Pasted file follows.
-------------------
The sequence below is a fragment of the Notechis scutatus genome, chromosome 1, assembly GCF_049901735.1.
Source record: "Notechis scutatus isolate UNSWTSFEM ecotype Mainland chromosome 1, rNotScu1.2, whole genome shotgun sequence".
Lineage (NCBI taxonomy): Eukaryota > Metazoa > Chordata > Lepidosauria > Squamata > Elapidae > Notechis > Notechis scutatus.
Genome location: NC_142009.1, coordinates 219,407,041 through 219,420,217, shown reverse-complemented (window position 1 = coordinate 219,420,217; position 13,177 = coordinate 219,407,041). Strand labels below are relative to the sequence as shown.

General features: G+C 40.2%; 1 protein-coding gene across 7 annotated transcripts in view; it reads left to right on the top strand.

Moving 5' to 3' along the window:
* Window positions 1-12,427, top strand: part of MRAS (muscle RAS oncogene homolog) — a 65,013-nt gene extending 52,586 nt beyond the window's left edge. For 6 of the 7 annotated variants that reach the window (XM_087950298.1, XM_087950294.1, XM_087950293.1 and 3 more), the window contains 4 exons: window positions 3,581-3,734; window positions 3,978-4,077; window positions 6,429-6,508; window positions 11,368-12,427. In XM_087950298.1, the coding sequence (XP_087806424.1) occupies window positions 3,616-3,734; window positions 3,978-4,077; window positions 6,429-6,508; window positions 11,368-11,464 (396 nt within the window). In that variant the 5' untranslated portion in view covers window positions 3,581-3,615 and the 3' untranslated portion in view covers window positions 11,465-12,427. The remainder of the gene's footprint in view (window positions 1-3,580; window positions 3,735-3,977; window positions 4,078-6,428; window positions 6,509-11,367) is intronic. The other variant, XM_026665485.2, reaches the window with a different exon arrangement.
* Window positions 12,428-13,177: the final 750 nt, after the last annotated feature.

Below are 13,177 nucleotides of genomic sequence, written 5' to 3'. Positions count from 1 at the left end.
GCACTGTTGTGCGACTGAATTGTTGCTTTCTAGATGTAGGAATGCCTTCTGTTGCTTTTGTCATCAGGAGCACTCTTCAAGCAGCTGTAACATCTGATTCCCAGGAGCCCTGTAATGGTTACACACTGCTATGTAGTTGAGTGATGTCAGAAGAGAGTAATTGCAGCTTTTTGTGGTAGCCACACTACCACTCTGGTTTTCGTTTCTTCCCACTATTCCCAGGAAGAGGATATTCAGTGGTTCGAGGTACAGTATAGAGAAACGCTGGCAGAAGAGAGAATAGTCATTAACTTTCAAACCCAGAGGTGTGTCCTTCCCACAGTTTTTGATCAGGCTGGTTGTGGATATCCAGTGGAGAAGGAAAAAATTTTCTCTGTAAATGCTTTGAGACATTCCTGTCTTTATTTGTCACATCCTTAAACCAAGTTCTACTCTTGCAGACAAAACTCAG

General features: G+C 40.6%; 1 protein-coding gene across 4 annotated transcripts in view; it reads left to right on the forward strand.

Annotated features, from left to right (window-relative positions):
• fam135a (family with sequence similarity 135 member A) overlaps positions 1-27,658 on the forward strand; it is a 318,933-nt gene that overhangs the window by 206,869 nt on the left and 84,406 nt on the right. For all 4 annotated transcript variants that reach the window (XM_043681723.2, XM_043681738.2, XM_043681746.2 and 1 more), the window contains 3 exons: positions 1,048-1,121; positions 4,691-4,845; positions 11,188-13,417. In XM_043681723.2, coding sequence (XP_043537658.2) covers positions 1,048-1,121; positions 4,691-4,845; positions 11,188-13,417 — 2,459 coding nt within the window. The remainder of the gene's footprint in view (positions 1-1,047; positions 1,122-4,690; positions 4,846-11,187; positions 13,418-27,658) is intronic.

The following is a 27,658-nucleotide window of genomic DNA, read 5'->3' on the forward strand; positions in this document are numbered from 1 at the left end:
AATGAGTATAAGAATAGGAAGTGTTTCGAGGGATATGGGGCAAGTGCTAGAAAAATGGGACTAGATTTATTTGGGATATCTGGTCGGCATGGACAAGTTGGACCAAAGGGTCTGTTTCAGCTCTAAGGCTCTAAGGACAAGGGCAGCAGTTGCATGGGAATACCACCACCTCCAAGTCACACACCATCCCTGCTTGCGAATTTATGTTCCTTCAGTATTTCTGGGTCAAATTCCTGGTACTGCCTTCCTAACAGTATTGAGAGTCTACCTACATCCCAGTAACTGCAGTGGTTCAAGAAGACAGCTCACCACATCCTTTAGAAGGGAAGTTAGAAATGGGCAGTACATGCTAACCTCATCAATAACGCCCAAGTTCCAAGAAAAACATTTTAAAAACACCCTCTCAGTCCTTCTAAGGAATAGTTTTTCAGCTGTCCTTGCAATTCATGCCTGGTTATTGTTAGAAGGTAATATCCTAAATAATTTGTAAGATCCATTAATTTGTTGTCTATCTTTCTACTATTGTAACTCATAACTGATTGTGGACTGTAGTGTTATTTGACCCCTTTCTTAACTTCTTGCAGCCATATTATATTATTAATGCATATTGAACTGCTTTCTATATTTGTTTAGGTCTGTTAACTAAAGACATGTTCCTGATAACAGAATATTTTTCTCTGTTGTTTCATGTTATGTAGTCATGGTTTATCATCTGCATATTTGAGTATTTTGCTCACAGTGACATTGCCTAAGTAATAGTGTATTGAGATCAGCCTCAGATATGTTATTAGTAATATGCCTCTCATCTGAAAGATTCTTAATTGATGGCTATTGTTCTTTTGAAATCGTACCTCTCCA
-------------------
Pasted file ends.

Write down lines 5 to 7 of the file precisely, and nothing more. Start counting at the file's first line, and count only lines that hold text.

General features: G+C 40.2%; 1 protein-coding gene across 7 annotated transcripts in view; it reads left to right on the top strand.

Moving 5' to 3' along the window:
* Window positions 1-12,427, top strand: part of MRAS (muscle RAS oncogene homolog) — a 65,013-nt gene extending 52,586 nt beyond the window's left edge. For 6 of the 7 annotated variants that reach the window (XM_087950298.1, XM_087950294.1, XM_087950293.1 and 3 more), the window contains 4 exons: window positions 3,581-3,734; window positions 3,978-4,077; window positions 6,429-6,508; window positions 11,368-12,427. In XM_087950298.1, the coding sequence (XP_087806424.1) occupies window positions 3,616-3,734; window positions 3,978-4,077; window positions 6,429-6,508; window positions 11,368-11,464 (396 nt within the window). In that variant the 5' untranslated portion in view covers window positions 3,581-3,615 and the 3' untranslated portion in view covers window positions 11,465-12,427. The remainder of the gene's footprint in view (window positions 1-3,580; window positions 3,735-3,977; window positions 4,078-6,428; window positions 6,509-11,367) is intronic. The other variant, XM_026665485.2, reaches the window with a different exon arrangement.